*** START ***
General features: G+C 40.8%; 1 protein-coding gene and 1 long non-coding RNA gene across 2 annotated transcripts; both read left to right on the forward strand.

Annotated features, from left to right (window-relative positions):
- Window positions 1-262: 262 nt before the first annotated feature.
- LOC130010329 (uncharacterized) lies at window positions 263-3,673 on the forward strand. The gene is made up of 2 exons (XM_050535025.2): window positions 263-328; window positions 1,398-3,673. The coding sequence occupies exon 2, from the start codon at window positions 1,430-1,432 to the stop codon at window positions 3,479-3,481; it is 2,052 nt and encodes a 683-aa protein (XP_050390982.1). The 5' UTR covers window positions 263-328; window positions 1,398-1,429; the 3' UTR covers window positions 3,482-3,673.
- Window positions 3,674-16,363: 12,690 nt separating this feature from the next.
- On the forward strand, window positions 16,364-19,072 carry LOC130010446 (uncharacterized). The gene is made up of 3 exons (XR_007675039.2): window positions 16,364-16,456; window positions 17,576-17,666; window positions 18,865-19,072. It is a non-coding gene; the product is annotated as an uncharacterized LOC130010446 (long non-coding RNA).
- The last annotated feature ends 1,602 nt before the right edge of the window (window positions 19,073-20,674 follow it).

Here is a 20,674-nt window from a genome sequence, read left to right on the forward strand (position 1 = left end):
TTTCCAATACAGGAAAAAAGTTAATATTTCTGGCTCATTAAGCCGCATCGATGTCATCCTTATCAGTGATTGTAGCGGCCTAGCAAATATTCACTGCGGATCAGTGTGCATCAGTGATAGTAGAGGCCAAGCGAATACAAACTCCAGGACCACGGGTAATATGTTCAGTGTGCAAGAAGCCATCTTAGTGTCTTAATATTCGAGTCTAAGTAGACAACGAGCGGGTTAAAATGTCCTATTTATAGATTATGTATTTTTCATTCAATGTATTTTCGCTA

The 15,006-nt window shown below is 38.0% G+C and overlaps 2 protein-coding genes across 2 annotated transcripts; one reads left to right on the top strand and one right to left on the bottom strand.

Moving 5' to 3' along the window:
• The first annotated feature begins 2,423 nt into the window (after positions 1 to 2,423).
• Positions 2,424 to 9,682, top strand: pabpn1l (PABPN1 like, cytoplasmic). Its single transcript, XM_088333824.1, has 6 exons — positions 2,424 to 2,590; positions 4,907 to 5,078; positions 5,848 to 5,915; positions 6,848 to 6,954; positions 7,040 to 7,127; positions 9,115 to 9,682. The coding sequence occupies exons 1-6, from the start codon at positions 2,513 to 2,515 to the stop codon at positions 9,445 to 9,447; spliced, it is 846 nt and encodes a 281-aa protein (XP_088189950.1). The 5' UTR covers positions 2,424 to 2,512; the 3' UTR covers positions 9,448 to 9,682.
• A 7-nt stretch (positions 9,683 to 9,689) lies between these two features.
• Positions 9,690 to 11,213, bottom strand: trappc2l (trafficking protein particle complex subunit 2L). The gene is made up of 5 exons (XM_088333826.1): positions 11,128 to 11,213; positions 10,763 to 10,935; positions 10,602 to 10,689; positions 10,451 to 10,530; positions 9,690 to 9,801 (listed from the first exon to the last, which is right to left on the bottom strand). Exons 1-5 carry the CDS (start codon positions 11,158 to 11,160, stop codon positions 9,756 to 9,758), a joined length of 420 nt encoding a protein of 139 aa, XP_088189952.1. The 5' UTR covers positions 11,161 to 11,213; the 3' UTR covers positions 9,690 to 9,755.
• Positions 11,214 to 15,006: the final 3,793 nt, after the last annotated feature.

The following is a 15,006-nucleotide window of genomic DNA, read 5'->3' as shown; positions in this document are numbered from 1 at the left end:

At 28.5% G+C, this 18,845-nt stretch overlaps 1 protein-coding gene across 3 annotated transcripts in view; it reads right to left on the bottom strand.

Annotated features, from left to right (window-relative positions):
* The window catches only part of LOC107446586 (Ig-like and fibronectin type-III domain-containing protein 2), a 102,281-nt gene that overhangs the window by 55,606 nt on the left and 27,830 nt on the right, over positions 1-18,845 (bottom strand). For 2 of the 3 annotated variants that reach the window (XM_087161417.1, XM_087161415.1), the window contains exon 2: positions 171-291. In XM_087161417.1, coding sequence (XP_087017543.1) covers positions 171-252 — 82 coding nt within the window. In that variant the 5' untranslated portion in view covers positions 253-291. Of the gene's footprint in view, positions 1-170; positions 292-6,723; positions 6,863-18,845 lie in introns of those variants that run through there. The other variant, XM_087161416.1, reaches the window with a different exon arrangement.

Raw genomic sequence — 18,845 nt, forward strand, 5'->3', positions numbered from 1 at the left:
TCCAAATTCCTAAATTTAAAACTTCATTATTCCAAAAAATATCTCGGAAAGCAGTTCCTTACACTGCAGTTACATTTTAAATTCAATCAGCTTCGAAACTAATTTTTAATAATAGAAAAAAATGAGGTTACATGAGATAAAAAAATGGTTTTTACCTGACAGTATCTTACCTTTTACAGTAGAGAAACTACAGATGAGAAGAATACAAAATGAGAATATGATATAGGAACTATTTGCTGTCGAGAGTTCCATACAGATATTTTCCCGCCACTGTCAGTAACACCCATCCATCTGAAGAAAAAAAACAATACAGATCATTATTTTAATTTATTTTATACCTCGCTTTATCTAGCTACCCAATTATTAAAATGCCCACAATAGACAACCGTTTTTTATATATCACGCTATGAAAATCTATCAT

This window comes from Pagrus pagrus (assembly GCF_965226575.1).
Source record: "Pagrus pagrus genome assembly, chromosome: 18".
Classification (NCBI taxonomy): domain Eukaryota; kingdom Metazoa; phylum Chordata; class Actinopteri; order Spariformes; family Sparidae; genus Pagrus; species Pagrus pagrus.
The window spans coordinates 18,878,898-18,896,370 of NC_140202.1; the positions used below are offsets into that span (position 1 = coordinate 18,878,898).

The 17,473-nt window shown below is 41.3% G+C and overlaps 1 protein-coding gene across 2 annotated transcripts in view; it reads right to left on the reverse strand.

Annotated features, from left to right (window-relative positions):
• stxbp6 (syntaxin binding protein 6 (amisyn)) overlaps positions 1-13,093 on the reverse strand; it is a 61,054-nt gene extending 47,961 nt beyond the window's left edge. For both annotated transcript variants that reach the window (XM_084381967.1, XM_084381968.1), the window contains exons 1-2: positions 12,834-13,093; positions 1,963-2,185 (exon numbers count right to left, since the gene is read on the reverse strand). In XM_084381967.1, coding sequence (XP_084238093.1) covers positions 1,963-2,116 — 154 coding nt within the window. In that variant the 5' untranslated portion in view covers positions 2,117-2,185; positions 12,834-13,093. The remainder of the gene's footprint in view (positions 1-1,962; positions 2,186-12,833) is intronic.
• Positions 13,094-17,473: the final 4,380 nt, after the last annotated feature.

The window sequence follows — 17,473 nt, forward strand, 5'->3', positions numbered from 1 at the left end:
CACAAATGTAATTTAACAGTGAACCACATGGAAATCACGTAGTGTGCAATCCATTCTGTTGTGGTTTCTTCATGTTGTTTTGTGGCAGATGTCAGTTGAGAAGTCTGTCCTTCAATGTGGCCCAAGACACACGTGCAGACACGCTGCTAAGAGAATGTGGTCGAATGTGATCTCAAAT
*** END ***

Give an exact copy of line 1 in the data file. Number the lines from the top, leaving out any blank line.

General features: G+C 40.8%; 1 protein-coding gene and 1 long non-coding RNA gene across 2 annotated transcripts; both read left to right on the forward strand.